Pub: Harvest Books
The blurb on the [paper]back of this book claims it is "well-written . In the sense that all the facts are in their proper order and it isn’t actually ill-written, this is accurate. But it’s quite pedestrian, especially compared with RenauIt’s own writing, which Sweetman analyses in terms of “deviant sexuality”. .
Despite the fact that he uses words like “gay” (even though on one of its first appearances it is in inverted commas); this being an incident during Mary’s second visit to Greece, in 1962, when, wearying of a search for the distinguished musician Mikis Theodorakis, she insisted on going to a club her (male, straight) hosts considered …notoriouSeand hardly the place for a woman. It was a gay club. It is typical of Sweetman’s approach, on this as on other occasions in his biography he mentions the incident in passing. He is not interested in how, or why a woman in her late fifties, who lived at the other end of a different continent, acquired the knowledge of such an establishment.
This would be quite acceptable if he had not offered the reader interminable information about Mary’s shabby-genteel upbringing. Her mother, Clementine Challans (the name is Huguenot in origin) comes in for a great deal of criticism, but the poor woman only had normal, ordinary, human, faults. A snob, having married a doctor, she had the odd experience of sliding down the social scale. Her husband was not wealthy and could not buy a ‘smart’ practice so they spent most of their married life on the border of London’s East End.
Mrs Challans found the tom-boyish Mary hard to control, and turned to her other child, the more amenable Joyce. The Challans’s refused to divorce, though they argued incessantly. Sweetman places, the responsibility for this at the wife’s door, but Dr Challans’ aloofness (it seems to me) would have vexed Job. Clementine lived to a great age and Joyce nursed her in her last illness.
Mary Renault (she pronouned it Ren-olt: it was taken from a character in a Jacobean play), loved the theatre, but was spectacularly bad at acting, after a number of false starts, simply walked off the street in Oxford, and into the Radcliffe infirmary, saying she wanted to be a nurse. She was 28. She met her lover Julie Mullard, in her first place of work, and remained a professional nurse until taking up residence in South Africa in 1948.
Renault’s literary life is divided by the latter event, she wrote five books before and during the war. Her first was well-received but war-weariness soured the response to the later ones. She dealt with lesbianism in some of them, which, along with the (male) homosexuality dealt with in The Charioteer of 1953 almost put paid to her chances of publication in America.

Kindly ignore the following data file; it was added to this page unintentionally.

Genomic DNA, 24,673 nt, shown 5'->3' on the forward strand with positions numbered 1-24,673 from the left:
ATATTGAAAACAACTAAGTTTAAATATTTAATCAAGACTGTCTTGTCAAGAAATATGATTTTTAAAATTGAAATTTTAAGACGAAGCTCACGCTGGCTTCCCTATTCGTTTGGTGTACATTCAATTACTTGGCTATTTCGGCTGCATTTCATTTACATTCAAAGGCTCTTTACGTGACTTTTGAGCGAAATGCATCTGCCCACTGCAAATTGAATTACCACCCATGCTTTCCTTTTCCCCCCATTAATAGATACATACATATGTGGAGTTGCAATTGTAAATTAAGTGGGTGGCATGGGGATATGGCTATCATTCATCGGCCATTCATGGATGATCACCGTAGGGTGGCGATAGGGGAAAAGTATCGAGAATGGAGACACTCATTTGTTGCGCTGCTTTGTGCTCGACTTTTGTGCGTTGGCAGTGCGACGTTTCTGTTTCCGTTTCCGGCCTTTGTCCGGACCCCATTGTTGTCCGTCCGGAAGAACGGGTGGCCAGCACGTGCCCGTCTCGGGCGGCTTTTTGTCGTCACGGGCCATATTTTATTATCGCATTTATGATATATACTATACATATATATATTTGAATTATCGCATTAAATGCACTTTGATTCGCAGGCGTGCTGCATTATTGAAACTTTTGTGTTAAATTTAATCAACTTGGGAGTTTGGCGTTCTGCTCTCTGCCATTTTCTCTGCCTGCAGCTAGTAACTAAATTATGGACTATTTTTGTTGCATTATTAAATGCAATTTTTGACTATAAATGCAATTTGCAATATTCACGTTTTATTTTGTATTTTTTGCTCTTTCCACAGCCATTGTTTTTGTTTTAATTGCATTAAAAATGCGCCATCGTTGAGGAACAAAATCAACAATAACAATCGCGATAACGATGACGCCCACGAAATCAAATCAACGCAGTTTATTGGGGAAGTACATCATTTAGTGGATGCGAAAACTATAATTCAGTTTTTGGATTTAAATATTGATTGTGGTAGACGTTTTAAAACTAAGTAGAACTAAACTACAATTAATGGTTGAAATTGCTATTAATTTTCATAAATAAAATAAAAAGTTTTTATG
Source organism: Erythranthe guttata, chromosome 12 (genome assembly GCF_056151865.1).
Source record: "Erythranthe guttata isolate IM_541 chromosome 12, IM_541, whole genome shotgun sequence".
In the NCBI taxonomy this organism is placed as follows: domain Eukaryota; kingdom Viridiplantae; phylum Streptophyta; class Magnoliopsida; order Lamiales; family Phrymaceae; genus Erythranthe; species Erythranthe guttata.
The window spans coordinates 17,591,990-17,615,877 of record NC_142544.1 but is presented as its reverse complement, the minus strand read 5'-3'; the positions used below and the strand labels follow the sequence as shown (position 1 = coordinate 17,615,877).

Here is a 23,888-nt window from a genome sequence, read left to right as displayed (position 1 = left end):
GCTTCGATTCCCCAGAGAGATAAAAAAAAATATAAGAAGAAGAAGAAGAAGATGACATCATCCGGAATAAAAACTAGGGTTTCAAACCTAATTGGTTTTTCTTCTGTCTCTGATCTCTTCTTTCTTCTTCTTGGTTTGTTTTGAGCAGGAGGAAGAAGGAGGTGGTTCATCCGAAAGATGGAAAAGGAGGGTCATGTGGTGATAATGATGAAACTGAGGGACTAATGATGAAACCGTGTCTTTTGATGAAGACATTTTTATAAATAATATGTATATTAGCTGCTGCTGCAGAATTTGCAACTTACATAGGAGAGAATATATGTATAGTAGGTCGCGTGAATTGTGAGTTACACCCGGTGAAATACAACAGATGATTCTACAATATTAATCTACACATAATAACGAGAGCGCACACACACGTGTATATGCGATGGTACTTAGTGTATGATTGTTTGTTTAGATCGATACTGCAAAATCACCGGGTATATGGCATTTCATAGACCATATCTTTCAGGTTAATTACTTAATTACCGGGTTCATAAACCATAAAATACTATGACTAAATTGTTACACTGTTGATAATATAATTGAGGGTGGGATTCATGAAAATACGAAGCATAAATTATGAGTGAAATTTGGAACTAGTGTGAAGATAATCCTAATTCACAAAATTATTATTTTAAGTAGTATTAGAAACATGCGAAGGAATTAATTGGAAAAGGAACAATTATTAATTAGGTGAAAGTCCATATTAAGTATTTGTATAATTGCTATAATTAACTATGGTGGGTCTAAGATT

Her New York publisher, Morrow, were scared by the anti-Gay hysteria raised by Senator Joe McCarthy, and his help-meet, the odious faggot Roy Cohn. Her first "Greek" novel The Last of the Wine was published in 1956 by Parthenon, a smaller imprint than she imagined (she remained over here, with Longmans, until she found she’d been sold to Allan Lane [Penguin] with the rest of their chattels in 1972. She then moved to John Murray). Sweetman implies that it was Parthenon’s marketing that made the Americans take Renault Sun more seriously than the British. The idea that the Yanks might be more perceptive than the Brits doesn’t seem to have crossed his mind.
But it is clear that they were more perceptive and welcoming of a major talent – so was America’s Gay scene, which was purchasing (in great numbers) Mary’s books on the most exulted form of male homosexual love well before Gay Liberation came along.
Sweetman does not ask why a lesbian, brought up in a repressed age (she was nine when the Great War broke out in 1914) should have exaulted (and she did!) in male beauty. There are, from her private letters, lyrical descriptions: of a Xhosa youth, of surfers on the beach near her Cape Province home, and of rioting (!) Zulus. It was the men who attracted her to ballet. There are interesting, but not strong, women in her "hospital novels, but only one genuine central character is female: Eurydike, Alexander the Great’s sister in law, in Funeral Games, her last novel. She is a destructive Kali-like figure.
This is a straightforward chronicle of Renault’s life, her battles, victories … and defeats. He is good on the war-weariness afflicting Europe, during and immediately after, WWII. It and an award of a large amount of money from MGM – drove Mary and Julie Mullard to South Africa. Mary became involved in the anti-Apartheid “Black Sash” movement in the ’50s/’60s, but was accused of being a reactionary in the 70s/80s. This was due to her insistence on the PEN (the international association of writers) Centres in Cape Town – of which she was Honorary President – and Johannesburg not lowering their entrance requirements.
Renault’s imagination dwelt in ancient Hellas (many scholars deemed her the greatest of their company), her dealings with contemporary politics are of little real consequence. Peter Elstob, sent to the RSA by PEN’s International Centre, in London, had been shocked by Renault’s attitude when he met her at the very start of his tour. He wasn’t so sure that he had all the answers by the end of it. The Xhosa and Zulu loathed each other, Black and Cape Coloured had problems relating, the two White tribes were at odds. Renault realised, after a while, that many Anglos in “Black Sash” were motivated by distaste (or worse) for the Boers, rather than a commitment to liberal values. She was quite right in refusing to patronise Black and Coloured writers by allowing PEN to lower its’ standards in South Africa.